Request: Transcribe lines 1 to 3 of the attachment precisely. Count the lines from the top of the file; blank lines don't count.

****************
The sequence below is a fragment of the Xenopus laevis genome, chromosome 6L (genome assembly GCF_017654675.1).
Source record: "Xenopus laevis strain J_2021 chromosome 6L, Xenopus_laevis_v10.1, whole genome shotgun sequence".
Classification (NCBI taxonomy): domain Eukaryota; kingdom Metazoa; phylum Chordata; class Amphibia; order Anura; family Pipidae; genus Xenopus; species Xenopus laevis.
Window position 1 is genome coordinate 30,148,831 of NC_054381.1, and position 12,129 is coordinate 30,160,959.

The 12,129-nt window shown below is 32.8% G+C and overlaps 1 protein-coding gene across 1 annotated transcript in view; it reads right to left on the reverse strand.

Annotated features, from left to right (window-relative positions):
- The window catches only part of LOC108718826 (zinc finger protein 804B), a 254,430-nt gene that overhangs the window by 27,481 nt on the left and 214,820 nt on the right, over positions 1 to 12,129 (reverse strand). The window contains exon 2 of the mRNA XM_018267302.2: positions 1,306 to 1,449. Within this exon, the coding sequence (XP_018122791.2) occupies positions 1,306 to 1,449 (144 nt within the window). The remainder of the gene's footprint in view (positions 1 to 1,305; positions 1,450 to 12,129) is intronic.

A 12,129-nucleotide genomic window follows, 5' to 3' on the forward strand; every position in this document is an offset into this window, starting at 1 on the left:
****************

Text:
The sequence below is a fragment of the Xenopus laevis genome, chromosome 6L (genome assembly GCF_017654675.1).
Source record: "Xenopus laevis strain J_2021 chromosome 6L, Xenopus_laevis_v10.1, whole genome shotgun sequence".
Classification (NCBI taxonomy): domain Eukaryota; kingdom Metazoa; phylum Chordata; class Amphibia; order Anura; family Pipidae; genus Xenopus; species Xenopus laevis.